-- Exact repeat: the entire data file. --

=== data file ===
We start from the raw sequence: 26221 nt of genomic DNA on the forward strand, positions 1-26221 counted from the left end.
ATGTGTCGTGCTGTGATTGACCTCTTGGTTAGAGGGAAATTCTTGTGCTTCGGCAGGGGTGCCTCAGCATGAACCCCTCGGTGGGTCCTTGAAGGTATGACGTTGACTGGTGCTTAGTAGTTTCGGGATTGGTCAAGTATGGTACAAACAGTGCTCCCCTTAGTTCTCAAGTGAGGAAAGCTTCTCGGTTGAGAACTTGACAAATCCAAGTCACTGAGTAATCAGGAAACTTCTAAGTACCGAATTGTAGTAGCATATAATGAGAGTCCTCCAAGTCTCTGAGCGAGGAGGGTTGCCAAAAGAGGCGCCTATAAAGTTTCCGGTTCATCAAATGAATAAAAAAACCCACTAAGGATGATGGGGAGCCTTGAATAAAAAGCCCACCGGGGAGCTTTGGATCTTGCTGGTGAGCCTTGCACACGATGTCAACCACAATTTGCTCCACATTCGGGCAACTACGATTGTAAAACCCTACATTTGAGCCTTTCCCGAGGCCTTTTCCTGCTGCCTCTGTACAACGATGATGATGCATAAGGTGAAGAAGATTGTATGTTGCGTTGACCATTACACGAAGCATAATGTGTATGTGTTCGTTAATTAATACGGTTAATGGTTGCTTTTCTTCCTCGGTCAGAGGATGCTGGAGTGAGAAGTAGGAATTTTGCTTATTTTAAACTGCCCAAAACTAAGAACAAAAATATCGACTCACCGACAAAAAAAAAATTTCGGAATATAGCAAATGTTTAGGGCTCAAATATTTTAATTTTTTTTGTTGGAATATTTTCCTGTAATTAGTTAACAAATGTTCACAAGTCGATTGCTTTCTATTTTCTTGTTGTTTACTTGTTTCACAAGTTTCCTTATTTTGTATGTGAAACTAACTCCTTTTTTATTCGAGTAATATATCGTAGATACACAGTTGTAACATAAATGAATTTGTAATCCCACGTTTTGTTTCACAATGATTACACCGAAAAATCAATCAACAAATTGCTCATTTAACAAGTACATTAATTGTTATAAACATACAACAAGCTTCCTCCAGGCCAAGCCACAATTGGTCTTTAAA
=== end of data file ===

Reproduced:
We start from the raw sequence: 26221 nt of genomic DNA on the forward strand, positions 1-26221 counted from the left end.
ATGTGTCGTGCTGTGATTGACCTCTTGGTTAGAGGGAAATTCTTGTGCTTCGGCAGGGGTGCCTCAGCATGAACCCCTCGGTGGGTCCTTGAAGGTATGACGTTGACTGGTGCTTAGTAGTTTCGGGATTGGTCAAGTATGGTACAAACAGTGCTCCCCTTAGTTCTCAAGTGAGGAAAGCTTCTCGGTTGAGAACTTGACAAATCCAAGTCACTGAGTAATCAGGAAACTTCTAAGTACCGAATTGTAGTAGCATATAATGAGAGTCCTCCAAGTCTCTGAGCGAGGAGGGTTGCCAAAAGAGGCGCCTATAAAGTTTCCGGTTCATCAAATGAATAAAAAAACCCACTAAGGATGATGGGGAGCCTTGAATAAAAAGCCCACCGGGGAGCTTTGGATCTTGCTGGTGAGCCTTGCACACGATGTCAACCACAATTTGCTCCACATTCGGGCAACTACGATTGTAAAACCCTACATTTGAGCCTTTCCCGAGGCCTTTTCCTGCTGCCTCTGTACAACGATGATGATGCATAAGGTGAAGAAGATTGTATGTTGCGTTGACCATTACACGAAGCATAATGTGTATGTGTTCGTTAATTAATACGGTTAATGGTTGCTTTTCTTCCTCGGTCAGAGGATGCTGGAGTGAGAAGTAGGAATTTTGCTTATTTTAAACTGCCCAAAACTAAGAACAAAAATATCGACTCACCGACAAAAAAAAAATTTCGGAATATAGCAAATGTTTAGGGCTCAAATATTTTAATTTTTTTTGTTGGAATATTTTCCTGTAATTAGTTAACAAATGTTCACAAGTCGATTGCTTTCTATTTTCTTGTTGTTTACTTGTTTCACAAGTTTCCTTATTTTGTATGTGAAACTAACTCCTTTTTTATTCGAGTAATATATCGTAGATACACAGTTGTAACATAAATGAATTTGTAATCCCACGTTTTGTTTCACAATGATTACACCGAAAAATCAATCAACAAATTGCTCATTTAACAAGTACATTAATTGTTATAAACATACAACAAGCTTCCTCCAGGCCAAGCCACAATTGGTCTTTAAA